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COA upholds waiver of juvenile into adult court

State v. D.J.L., 2021AP436, 5/10/22, District 3 (1-judge opinion ineligible for publication); case activity

The State charged 17-year-old “David” with exposing himself to two girls (5 and 9) and sexually assaulting the older one. On appeal, he challenged the circuit court’s decision to waive him into adult court. The court of appeals held that the circuit court (1) appropriately applied §938.18(5)’s waiver criteria, (2) had the discretion to reject an expert opinion opposing waiver, and (3) did not base its decision on the fact that D.J.L. would get a lighter sentence if he stayed in juvenile court.

The court of appeals held that the circuit court appropriately considered that under §938.18(5)(a), David suffered from PTSD and had other issues requiring treatment. Plus he appeared to be resistant to treatment. Opinion, ¶20.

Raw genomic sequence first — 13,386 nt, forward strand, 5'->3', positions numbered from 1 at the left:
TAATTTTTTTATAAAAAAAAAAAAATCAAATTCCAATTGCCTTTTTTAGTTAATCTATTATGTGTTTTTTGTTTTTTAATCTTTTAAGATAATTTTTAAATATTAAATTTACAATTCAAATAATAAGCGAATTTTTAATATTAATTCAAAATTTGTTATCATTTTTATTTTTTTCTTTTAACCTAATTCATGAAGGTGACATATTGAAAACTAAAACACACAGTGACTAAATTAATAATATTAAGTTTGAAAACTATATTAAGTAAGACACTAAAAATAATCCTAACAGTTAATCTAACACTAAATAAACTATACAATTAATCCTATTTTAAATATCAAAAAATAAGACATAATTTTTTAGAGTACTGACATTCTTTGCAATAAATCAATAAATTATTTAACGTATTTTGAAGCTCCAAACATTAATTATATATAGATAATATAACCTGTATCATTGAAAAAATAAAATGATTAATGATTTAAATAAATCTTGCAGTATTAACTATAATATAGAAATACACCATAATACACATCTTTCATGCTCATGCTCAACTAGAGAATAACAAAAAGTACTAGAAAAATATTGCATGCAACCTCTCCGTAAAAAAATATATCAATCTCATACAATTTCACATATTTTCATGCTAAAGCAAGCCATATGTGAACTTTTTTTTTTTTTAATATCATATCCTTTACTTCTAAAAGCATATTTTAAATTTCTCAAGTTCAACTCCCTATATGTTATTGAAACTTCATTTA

Under §938.18(5)(b), his crimes were serious–sexual offenses against minors. Opinion, ¶21.

Under §938.18(5)(c), he could receive adequate treatment in the juvenile justice system but only until he turned 21. Insufficient time remained to address his treatment needs. Opinion, ¶¶22-23.

The court of appeals acknowledged that the sole testifying psychologist opined that David should remain in the juvenile justice system. However, information in the psychologist’s report supported waiver. The circuit court was free to rely on that information and simultaneously reject the psychologist’s ultimate conclusion. Opinion, ¶26.

The court of appeals rejected David’s argument the circuit court waived him into adult court so he could receive a stiffer sentence in violation of State v. C.W., 142 Wis. 2d 763, 419 N.W.2d 327 (Ct. App. 1987). David noted that the circuit court repeatedly referenced the maximum penalty him would face in adult court, which was 20 times greater than the penalty he could receive in juvenile court. According to the court of appeals, the circuit court wasn’t violating C.W. It was merely highlighting the seriousness of the offense. Opinion, ¶¶27-28.

 

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